(NewsNation) — New York City is suing 30 counties that have passed executive orders preventing the city from relocating asylum-seekers to their areas.
New York City Mayor Eric Adams has repeatedly called on other cities and towns to help share the responsibility of housing and providing services for migrants. Many of those requiring care have been bused to New York from border states such as Texas that have sought to move migrants from their states to sanctuary cities.
More than 74,000 asylum-seekers have passed through New York City since last spring, and many remain in the city. Adams has pleaded for help when it comes to providing shelter, as his administration has scrambled to find ways to house those arriving in the city, including looking for housing outside New York’s five boroughs, paid for by the city.
When the city began sending migrants to upstate locations, a number of counties worked to prohibit sending migrants their way. The lawsuit filed by New York City officials is asking the court to declare those orders null and void and to prohibit counties from enforcing bans on migrants.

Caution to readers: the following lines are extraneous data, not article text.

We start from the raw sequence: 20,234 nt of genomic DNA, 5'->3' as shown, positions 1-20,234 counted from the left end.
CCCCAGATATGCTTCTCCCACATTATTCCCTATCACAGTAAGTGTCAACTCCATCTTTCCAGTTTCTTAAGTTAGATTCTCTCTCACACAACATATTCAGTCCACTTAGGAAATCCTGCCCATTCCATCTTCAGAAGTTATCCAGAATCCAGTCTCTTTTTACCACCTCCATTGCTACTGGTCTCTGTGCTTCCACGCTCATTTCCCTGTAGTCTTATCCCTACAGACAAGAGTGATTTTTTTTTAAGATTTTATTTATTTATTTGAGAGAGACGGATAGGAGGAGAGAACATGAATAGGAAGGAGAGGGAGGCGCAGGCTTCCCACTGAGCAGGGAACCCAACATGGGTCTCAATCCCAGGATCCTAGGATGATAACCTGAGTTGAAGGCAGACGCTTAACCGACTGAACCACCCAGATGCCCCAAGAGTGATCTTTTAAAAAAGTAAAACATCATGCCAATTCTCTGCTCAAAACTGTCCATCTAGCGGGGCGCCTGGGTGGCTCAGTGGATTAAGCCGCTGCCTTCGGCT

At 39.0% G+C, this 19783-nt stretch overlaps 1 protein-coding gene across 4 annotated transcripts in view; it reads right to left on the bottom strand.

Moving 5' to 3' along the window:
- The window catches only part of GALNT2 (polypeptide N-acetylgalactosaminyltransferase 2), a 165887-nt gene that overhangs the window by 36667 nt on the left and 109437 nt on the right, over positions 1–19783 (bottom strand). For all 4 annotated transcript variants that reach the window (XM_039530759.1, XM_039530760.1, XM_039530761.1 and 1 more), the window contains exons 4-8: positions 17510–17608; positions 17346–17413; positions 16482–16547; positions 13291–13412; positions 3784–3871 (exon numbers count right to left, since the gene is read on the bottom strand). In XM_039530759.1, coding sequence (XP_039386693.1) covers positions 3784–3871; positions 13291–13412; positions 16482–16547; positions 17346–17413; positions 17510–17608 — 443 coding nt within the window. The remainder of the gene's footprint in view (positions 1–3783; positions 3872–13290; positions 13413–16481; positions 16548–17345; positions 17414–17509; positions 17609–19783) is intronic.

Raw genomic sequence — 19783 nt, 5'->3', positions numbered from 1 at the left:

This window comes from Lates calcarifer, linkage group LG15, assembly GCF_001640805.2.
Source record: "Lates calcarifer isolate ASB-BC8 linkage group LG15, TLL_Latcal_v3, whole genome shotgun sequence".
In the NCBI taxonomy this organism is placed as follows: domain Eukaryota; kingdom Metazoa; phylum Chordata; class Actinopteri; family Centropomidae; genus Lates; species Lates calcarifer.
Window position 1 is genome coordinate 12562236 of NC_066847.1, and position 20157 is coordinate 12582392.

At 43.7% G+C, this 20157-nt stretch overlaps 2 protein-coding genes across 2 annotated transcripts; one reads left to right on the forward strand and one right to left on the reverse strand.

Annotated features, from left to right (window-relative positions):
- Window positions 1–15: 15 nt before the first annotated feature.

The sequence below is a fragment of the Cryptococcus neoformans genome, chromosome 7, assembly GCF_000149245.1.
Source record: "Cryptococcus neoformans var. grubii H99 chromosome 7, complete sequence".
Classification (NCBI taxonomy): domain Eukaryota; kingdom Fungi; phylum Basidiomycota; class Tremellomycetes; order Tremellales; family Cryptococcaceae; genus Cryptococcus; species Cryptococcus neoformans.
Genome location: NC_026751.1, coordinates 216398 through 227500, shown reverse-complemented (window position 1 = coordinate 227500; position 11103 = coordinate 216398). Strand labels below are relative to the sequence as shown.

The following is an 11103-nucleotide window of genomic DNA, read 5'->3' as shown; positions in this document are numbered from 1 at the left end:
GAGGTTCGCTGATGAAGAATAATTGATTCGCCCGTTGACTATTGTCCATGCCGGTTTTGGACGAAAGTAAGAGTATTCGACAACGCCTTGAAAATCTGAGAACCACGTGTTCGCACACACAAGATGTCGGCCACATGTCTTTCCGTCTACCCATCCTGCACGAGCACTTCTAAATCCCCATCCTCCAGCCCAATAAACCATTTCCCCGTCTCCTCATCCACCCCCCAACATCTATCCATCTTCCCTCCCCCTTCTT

“While many communities have been overwhelmingly supportive and enthusiastic about welcoming these new arrivals to their cities and towns, some elected officials have attempted to build metaphorical walls around their localities with unlawful executive orders,” Adams said. “This lawsuit aims to put an end to this xenophobic bigotry and ensure our state acts as one as we work together to manage this humanitarian crisis fairly and humanely, as we have done from the beginning, and as we will continue to do.”
Many of the migrants transported to the area have no connections or resources in the region, leaving the city to provide temporary shelter, food and other services. New York Gov. Kathy Hochul has recognized the influx of migrants as a statewide emergency.
In addition to seeking help from other cities and towns, Adams has also called on the federal government to provide more assistance to locations seeing large numbers of migrants, as well as speeding up the process of work authorizations for asylum-seekers.